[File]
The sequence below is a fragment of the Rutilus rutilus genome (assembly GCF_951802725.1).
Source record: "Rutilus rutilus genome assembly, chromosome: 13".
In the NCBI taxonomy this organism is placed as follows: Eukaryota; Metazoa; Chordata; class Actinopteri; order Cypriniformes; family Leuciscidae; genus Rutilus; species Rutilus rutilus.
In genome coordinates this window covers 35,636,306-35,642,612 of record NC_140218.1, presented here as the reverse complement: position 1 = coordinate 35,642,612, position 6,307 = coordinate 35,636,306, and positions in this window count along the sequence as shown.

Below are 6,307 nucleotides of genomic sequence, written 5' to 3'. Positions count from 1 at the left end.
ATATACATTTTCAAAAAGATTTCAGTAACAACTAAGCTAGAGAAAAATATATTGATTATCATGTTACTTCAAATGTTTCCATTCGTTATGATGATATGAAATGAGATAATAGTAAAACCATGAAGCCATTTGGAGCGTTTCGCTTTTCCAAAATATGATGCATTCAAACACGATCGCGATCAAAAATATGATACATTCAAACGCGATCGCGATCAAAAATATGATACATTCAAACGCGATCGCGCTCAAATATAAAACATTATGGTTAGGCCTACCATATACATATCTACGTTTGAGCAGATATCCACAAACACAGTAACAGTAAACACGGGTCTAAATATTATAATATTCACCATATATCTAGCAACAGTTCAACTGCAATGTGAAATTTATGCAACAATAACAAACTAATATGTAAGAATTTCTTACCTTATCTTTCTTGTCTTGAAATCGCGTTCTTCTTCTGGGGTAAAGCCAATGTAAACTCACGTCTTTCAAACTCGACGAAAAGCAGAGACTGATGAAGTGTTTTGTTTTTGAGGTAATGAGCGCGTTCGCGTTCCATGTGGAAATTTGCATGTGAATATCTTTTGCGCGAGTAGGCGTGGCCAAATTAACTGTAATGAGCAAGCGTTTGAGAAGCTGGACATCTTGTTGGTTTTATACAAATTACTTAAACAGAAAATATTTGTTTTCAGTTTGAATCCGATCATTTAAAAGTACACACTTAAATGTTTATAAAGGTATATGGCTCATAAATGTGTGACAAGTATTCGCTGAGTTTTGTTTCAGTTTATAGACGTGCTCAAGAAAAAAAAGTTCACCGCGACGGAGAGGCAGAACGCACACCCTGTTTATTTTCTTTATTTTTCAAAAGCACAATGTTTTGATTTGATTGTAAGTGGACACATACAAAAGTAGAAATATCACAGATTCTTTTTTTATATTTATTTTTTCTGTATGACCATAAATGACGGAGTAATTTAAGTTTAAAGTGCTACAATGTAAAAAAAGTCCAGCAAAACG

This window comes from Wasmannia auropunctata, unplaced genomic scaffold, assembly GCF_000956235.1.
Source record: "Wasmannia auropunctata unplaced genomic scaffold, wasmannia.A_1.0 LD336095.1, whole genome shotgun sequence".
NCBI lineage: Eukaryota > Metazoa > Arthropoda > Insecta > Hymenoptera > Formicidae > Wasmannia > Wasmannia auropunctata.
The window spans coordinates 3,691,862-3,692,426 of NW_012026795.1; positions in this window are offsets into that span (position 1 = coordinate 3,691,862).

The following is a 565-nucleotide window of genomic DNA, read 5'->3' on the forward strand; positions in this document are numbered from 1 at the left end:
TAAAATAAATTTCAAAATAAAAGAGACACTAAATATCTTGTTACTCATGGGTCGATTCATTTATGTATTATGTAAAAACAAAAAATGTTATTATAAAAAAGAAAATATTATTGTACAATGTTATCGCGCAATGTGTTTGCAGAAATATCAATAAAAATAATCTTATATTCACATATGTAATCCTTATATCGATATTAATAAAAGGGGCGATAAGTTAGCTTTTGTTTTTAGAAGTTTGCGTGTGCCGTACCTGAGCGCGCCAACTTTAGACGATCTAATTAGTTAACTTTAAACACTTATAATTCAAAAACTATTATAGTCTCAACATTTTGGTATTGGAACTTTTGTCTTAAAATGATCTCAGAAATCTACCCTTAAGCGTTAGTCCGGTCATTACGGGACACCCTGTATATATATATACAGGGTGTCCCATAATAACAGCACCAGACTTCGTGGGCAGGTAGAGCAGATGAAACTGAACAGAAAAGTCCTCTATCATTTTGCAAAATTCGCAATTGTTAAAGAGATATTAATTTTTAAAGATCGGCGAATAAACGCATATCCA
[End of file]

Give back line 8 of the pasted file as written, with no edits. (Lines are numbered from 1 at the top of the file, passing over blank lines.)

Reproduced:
Source record: "Wasmannia auropunctata unplaced genomic scaffold, wasmannia.A_1.0 LD336095.1, whole genome shotgun sequence".